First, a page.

that pleadeth the cause of his people, which is a righteous one, as he will make it appear to be, by delivering them out of their troubles, and by avenging their bodies.

Behold, I have taken out of thy hand the cup of trembling; which he himself had put there, Isaiah 51:17, and which none but himself could take out; not she herself, nor any of her sons, nor indeed could they give her any relief; but when the Lord's time is come to favour his people, he himself will remove it:

even the dregs of the cup of my fury; it shall all be clean taken away, nothing of it shall remain:

thou shalt no more drink it again; or "any longer" (c); after the slaying of the witnesses, and their rising again, there will be no more persecution of the church of God; see Isaiah 2:9.

(c) "non ultra", V. L. Pagninus, Montanus.

Thus saith thy Lord the LORD, and thy God that pleadeth the cause of his people, Behold, I have taken out of thine hand the cup of trembling, even the dregs of the cup of my fury; thou shalt no more drink it again:
22. thy Lord the Lord] thy Lord Jehovah. It is in cases like this that we are made to feel the inconvenience arising from the Jewish reluctance to pronounce the sacred Name Yahveh.

I have taken] Better I take (a perf. of instant action, as 1 Samuel 2:16).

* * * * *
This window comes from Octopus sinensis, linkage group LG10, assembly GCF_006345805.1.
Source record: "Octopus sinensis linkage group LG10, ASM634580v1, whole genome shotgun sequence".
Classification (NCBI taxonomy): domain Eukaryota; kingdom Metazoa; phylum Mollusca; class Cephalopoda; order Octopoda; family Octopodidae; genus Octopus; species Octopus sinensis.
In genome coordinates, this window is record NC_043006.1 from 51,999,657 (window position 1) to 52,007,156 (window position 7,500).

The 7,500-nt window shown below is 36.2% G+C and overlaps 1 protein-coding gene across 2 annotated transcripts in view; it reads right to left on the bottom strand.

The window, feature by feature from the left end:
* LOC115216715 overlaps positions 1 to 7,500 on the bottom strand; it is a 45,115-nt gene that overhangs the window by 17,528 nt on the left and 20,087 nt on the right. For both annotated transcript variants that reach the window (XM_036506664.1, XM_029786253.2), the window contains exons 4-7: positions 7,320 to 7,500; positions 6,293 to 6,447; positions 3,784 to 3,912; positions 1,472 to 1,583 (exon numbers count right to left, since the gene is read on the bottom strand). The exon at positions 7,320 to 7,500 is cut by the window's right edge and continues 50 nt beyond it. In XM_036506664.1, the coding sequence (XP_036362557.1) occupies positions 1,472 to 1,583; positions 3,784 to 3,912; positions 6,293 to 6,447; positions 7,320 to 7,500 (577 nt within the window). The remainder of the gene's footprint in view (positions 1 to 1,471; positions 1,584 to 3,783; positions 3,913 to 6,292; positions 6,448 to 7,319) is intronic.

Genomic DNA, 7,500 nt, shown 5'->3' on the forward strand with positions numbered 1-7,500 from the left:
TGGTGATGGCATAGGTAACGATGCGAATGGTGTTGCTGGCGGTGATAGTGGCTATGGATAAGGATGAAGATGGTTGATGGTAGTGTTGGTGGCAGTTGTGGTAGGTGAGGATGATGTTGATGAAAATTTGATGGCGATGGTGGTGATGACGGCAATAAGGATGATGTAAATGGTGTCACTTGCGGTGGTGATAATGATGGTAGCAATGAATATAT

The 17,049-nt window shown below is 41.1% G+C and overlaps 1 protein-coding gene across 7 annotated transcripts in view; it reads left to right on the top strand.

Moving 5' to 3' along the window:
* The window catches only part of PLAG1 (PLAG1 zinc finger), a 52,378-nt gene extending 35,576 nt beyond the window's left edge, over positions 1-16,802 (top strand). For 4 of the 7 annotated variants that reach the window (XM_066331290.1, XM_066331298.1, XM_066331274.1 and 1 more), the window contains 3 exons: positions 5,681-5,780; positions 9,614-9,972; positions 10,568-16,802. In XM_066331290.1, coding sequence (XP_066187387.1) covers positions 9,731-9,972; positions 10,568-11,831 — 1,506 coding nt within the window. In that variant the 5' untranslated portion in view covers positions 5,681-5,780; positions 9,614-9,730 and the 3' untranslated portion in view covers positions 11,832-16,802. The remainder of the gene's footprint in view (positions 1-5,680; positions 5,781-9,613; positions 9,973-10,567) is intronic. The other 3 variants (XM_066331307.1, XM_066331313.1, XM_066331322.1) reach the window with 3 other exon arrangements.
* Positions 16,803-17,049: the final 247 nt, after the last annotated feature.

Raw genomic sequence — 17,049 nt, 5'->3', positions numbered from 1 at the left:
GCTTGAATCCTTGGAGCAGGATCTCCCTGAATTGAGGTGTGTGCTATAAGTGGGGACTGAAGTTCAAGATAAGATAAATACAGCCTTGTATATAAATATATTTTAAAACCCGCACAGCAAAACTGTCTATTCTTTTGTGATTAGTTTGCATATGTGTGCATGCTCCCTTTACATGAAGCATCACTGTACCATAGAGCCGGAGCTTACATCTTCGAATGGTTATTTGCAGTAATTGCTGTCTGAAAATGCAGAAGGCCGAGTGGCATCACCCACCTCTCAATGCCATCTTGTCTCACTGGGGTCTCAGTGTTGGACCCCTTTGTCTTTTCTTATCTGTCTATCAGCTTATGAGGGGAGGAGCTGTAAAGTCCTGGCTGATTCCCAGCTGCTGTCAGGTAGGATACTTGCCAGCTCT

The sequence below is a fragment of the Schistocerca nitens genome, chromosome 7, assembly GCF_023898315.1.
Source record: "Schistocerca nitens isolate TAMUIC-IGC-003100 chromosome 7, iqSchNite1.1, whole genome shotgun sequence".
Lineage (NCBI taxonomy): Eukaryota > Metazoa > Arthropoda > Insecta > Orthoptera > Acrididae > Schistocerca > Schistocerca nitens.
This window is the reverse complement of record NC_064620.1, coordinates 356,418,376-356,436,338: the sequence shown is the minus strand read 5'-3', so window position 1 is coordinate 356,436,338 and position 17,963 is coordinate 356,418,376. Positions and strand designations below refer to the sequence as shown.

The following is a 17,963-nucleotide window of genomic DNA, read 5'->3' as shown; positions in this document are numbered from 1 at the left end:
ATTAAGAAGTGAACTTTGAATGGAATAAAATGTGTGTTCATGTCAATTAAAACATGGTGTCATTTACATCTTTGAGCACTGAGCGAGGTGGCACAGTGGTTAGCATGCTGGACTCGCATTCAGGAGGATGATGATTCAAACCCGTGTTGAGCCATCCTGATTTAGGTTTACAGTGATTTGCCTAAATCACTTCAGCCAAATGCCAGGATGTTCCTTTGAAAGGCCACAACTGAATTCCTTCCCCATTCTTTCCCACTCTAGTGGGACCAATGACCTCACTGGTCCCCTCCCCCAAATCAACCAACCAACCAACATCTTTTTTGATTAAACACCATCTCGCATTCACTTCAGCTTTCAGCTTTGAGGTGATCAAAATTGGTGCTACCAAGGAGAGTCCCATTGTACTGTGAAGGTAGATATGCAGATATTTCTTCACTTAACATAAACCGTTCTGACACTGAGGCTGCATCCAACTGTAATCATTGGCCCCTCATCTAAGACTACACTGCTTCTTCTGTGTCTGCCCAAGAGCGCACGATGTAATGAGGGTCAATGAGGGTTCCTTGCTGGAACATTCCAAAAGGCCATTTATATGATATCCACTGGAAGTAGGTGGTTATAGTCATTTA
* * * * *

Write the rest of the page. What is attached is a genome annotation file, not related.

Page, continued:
the cup of trembling … fury] the cup of intoxication, the chalice of mine indignation (see on Isaiah 51:17).Verse 22. - The Lord... that pleadeth the cause of his people (comp. Jeremiah 50:34, which contains an allusion to this passage). As his people have a relentless adversary, who accuses them continually, and pleads against them (Revelation 12:10), so it is needful that they should have an untiring advocate. God himself is this Advocate. The dregs of the cup (see the comment on ver. 17, ad fin.). The promise, as the pledge of which Jehovah has staked His absolute power, to which everything must yield, now rises up to an eschatological height, from the historical point at which it began. "And I put my words into thy mouth, and in the shadow of my hand have I covered thee, to plant heavens, and to found an earth, and to say to Zion, Thou art my people." It is a lofty calling, a glorious future, for the preparation and introduction of which Israel, although fallen as low as Isaiah 51:7 describes, has been equipped and kept in the shadow of unapproachable omnipotence. Jehovah has put His words into the mouth of this Israel - His words, the force and certainty of which are measured by His all-determining absoluteness. And what is the exalted calling which it is to subserve through the medium of these words, and for which it is preserved, without previously, or indeed at any time, passing away? We must not render it, "that thou mayest plant," etc., with which the conclusion does not harmonize, viz., "that thou mayest say," etc.; for it is not Israel who says this to Israel, but Jehovah says it to Israel. The planter, founder, speaker, is therefore Jehovah. It is God's own work, to which Israel is merely instrumentally subservient, by means of the words of God place din its mouth, viz., the new creation of the world, and the restoration of Israel to favour; both of them, the former as well as the latter, regalia of God. The reference is to the last times. The Targum explains it thus: "to restore the people of whom it is said, They will be as numerous as the stars of heaven; and to perfect the church, of which it is said, They will be as numerous as the dust of the earth." Knobel understands by this a completion of the theocracy, and a new arrangement of the condition of the world; Ewald, a new spiritual creation, of which the liberation of Israel is the first corner-stone. But the prophecy speaks of a new heaven and a new earth, in something more than a figurative sense, as a new creation of God (Isaiah 65:17). Jehovah intends to create a new world of righteousness and salvation, and practically to acknowledge Zion as His people. The preparation for this great and all-renewing work of the future is aided by the true Israel, which is now enslaved by the heathen, and disowned and persecuted by its own countrymen. A future of salvation, embracing Israel and the heaven and the earth, is implied in the words placed by Jehovah in the mouth of His church, which was faithful to its calling. These words in their mouth are the seed-corns of a new world in the midst of the old. The fact that the very same thing is said here of the true spiritual Israel, as in Isaiah 49:2 of the one servant of Jehovah, may be explained in the same manner as when the apostles apply to themselves, in Acts 13:47, a word of God relating to the one Servant of Jehovah, by saying, "So hath the Lord commanded us." The One is, in fact, one with this Israel; He is this Israel in its highest potency; He towers above it, but only as the head rises above the members of the body, with which it forms a living whole. There is no necessity, therefore, to assume, as Hengstenberg and Philippi do, that Isaiah 51:13 contains an address from the One who then stood before the mind of the prophet. "There is no proof," as Vitringa affirms, "of any change in the object in this passage, nor any solid reason for assuming it." The circumference of the idea is always the same. Here, however, it merely takes the direction towards the centre, and penetrates its smaller inner circle, but does not go back to the centre itself.